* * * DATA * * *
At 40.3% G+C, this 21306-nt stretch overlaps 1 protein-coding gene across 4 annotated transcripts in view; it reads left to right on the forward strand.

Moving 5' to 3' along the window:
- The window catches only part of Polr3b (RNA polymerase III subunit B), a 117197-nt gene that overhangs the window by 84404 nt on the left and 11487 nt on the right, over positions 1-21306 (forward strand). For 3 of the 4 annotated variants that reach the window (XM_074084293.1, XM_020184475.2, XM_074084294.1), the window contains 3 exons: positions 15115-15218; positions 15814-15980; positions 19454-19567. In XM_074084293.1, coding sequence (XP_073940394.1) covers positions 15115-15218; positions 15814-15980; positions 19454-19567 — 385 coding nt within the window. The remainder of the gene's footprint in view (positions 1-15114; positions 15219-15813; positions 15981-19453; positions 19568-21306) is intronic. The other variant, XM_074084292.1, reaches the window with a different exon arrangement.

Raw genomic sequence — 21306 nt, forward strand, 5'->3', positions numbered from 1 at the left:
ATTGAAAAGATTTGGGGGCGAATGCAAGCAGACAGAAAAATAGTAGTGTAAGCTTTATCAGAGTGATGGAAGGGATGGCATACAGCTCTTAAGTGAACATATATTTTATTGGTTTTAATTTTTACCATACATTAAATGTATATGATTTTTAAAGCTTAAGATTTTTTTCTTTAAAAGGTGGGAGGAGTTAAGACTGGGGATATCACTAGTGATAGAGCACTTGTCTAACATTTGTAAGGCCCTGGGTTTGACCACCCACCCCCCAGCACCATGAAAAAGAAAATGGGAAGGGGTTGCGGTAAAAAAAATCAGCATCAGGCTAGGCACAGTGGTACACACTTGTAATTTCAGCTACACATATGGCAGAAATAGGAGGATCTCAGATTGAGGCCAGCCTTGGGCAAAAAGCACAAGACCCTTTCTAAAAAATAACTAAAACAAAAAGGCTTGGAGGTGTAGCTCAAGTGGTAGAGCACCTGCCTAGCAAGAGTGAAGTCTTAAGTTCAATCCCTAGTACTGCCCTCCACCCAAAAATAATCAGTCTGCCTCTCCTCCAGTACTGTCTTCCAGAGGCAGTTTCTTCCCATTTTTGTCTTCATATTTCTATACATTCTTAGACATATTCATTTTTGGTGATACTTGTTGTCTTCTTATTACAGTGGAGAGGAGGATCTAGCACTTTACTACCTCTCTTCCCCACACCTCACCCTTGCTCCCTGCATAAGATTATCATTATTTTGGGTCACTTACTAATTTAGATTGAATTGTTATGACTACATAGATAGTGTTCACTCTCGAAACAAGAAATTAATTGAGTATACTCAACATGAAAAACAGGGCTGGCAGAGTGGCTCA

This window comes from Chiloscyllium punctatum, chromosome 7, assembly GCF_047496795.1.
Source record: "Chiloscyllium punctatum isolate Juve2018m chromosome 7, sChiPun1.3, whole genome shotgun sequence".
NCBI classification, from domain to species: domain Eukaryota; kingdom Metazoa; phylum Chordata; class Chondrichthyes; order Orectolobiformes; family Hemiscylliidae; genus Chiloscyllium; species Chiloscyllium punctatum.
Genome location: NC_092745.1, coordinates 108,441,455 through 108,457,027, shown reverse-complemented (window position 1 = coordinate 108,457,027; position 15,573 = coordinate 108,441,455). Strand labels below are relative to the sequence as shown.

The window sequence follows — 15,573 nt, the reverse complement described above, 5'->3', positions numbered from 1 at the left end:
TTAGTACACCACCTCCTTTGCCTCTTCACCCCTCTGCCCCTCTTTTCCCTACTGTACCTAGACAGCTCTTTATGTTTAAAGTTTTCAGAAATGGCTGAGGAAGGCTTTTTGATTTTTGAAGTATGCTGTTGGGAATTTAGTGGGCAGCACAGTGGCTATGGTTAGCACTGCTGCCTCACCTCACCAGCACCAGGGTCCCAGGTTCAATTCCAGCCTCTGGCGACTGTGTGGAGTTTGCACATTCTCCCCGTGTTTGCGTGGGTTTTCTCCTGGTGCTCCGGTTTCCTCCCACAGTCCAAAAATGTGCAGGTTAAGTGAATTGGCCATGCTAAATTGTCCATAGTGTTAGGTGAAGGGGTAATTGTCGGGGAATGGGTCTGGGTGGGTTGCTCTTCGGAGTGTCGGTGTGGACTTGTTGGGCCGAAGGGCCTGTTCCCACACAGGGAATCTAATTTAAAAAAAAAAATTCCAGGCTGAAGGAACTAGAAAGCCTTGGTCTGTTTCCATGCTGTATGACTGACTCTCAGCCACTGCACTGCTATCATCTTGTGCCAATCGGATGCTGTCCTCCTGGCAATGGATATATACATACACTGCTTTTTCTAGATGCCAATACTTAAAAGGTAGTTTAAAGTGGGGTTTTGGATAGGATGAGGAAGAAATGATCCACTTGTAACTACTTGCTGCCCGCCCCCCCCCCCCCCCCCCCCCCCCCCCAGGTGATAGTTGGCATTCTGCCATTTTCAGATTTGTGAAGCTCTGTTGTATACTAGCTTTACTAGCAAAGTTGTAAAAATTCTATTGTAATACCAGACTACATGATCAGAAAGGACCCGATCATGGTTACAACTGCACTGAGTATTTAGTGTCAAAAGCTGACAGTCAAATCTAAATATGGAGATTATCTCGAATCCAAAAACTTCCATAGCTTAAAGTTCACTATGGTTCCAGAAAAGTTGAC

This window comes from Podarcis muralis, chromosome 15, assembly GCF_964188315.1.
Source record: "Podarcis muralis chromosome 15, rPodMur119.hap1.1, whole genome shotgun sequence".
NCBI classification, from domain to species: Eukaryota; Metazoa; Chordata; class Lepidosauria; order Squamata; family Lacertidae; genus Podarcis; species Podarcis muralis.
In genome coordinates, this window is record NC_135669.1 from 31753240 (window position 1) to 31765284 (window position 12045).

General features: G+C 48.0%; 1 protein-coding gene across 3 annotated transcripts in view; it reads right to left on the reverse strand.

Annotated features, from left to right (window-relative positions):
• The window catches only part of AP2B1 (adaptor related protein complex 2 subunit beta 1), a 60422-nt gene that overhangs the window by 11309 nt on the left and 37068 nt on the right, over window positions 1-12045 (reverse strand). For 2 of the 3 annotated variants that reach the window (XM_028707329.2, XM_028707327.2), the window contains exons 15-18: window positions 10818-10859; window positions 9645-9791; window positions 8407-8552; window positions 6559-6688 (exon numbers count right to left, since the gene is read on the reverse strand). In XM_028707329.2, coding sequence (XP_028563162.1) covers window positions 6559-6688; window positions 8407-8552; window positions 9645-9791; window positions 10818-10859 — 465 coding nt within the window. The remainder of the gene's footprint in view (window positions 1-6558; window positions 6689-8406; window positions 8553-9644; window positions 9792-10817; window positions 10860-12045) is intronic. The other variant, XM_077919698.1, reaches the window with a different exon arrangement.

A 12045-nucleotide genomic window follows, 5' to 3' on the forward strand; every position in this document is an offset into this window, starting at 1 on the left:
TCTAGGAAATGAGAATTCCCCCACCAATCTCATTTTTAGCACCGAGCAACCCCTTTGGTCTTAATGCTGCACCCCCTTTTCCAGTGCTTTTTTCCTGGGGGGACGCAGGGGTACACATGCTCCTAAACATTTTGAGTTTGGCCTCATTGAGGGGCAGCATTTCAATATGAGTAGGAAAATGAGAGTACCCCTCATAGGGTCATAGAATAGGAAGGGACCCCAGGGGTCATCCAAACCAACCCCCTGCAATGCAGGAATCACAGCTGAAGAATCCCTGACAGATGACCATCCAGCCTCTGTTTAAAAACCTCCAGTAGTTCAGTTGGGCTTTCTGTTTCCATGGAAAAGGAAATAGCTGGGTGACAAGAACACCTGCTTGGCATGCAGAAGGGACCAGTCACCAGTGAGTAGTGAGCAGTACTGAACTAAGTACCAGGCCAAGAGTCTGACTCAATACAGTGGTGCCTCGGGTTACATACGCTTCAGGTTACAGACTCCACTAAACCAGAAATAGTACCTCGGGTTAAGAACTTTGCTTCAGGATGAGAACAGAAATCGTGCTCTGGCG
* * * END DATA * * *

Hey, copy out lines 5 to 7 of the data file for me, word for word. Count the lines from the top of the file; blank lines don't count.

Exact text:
ATTGAAAAGATTTGGGGGCGAATGCAAGCAGACAGAAAAATAGTAGTGTAAGCTTTATCAGAGTGATGGAAGGGATGGCATACAGCTCTTAAGTGAACATATATTTTATTGGTTTTAATTTTTACCATACATTAAATGTATATGATTTTTAAAGCTTAAGATTTTTTTCTTTAAAAGGTGGGAGGAGTTAAGACTGGGGATATCACTAGTGATAGAGCACTTGTCTAACATTTGTAAGGCCCTGGGTTTGACCACCCACCCCCCAGCACCATGAAAAAGAAAATGGGAAGGGGTTGCGGTAAAAAAAATCAGCATCAGGCTAGGCACAGTGGTACACACTTGTAATTTCAGCTACACATATGGCAGAAATAGGAGGATCTCAGATTGAGGCCAGCCTTGGGCAAAAAGCACAAGACCCTTTCTAAAAAATAACTAAAACAAAAAGGCTTGGAGGTGTAGCTCAAGTGGTAGAGCACCTGCCTAGCAAGAGTGAAGTCTTAAGTTCAATCCCTAGTACTGCCCTCCACCCAAAAATAATCAGTCTGCCTCTCCTCCAGTACTGTCTTCCAGAGGCAGTTTCTTCCCATTTTTGTCTTCATATTTCTATACATTCTTAGACATATTCATTTTTGGTGATACTTGTTGTCTTCTTATTACAGTGGAGAGGAGGATCTAGCACTTTACTACCTCTCTTCCCCACACCTCACCCTTGCTCCCTGCATAAGATTATCATTATTTTGGGTCACTTACTAATTTAGATTGAATTGTTATGACTACATAGATAGTGTTCACTCTCGAAACAAGAAATTAATTGAGTATACTCAACATGAAAAACAGGGCTGGCAGAGTGGCTCA

This window comes from Chiloscyllium punctatum, chromosome 7, assembly GCF_047496795.1.
Source record: "Chiloscyllium punctatum isolate Juve2018m chromosome 7, sChiPun1.3, whole genome shotgun sequence".